Personal name file

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The personal name file ( PND ) was an authority file of people, which was used primarily for indexing literature in libraries . It was run cooperatively by the German National Library and all German and Austrian library associations until 2012. It has gone into the common authority file .

Application and motivation

The personal entries of the PND should enable the successful search for persons in the German National Bibliography and the holdings of other libraries, archives and museums in the entire German-speaking area; Without PND, only the search for names would have been possible with the problem of namesakes and spelling variants. The PND contains around 3.6 million data records, of which, however, currently (as of July 2011) only around 1.8 million individualized person records are.

There were three main reasons for the libraries to set up a common personal name file:

  1. The PND made it possible to rationalize the use of the author's name. Here the research effort used to be significantly higher, especially in problem cases such as non-Latin names or nobility titles.
  2. The introduction of electronic data processing made uniform application at national level urgently necessary, as this is the only way to ensure reliable data exchange.
  3. The (individualized) PND made it possible to clearly assign a name to a person, so that - as was already common practice in the USA at the Library of Congress - authors with the same name can be distinguished from one another.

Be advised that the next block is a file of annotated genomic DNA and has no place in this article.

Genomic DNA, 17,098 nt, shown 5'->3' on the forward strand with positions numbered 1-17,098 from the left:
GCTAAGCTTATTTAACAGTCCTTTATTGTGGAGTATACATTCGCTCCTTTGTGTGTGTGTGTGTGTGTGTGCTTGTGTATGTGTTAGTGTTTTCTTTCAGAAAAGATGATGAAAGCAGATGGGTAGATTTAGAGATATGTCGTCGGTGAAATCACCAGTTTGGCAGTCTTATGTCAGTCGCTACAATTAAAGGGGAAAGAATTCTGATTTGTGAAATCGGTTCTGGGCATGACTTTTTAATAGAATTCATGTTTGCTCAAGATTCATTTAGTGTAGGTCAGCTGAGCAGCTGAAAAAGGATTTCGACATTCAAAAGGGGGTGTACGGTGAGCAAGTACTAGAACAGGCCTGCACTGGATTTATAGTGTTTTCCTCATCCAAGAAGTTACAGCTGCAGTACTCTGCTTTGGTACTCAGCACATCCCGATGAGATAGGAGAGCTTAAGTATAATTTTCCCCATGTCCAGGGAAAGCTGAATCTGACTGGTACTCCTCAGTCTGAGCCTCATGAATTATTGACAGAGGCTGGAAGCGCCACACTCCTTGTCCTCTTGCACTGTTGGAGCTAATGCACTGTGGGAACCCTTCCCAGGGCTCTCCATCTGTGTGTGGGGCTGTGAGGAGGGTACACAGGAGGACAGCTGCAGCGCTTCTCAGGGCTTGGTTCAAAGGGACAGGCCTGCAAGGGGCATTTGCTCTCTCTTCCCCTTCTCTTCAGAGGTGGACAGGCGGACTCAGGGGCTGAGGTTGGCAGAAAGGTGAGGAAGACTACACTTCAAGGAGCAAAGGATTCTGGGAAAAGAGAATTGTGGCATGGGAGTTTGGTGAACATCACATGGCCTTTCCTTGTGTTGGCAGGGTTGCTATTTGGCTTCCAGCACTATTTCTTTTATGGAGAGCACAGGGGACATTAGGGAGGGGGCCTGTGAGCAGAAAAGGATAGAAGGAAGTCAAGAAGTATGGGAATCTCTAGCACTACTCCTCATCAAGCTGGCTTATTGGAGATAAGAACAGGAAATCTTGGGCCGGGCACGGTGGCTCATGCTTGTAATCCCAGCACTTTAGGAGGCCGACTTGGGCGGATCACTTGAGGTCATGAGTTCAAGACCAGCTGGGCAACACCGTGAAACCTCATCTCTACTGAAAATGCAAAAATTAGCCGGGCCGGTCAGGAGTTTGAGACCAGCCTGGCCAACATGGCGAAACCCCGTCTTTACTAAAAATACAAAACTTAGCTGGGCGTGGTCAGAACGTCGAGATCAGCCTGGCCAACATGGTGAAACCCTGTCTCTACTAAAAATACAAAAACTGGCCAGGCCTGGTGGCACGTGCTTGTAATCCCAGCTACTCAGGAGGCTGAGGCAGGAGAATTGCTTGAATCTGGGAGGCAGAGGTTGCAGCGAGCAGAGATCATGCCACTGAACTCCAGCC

For each person recorded in the personal name file , there was a data record that could be referenced using a unique identifier , the PND number . The PND contained both so-called individualized data sets with additional information (especially life data, occupation and pseudonyms) and non-individualized data sets that only contained a name that could be used by several people .

History and Development

German Library Institute

After initial considerations, based on a Franco-German expert meeting in May 1987 at the German Library Institute (DBI), the "Steering Committee of the DFG for the ZDB and transregional location records" decided in May 1988 to set up a working group. However, the working group met with cautious interest from the library associations; More urgent would be a heading aid for "difficult names, z. B. Names that need to be transcribed in Latin and old names ”.

A first personal name file was created in 1989 by the collection of old holdings of converted bibliographic data from the Bayerische Staatsbibliothek and the SUB Göttingen at the German Library Institute. The names were administered in an IBAS database, which was available to all libraries both online and in microfiches . This "PND-DBI" contained in 1993:

  • Names up to 1850 from the old inventory conversion of the Bayerische Staatsbibliothek
  • Names up to 1940 from old stock conversion SUB Göttingen
  • Ancient personal names (PAN)
  • Medieval personal names (PMA)

The editorial office was based at the Bayerische Staatsbibliothek.

The central tasks of this PND were the uniform application of the names up to 1850 and the acceleration of other legacy records. The use of the PND-DBI was compulsory for all projects of the old inventory survey funded by the German Research Foundation.

The German Library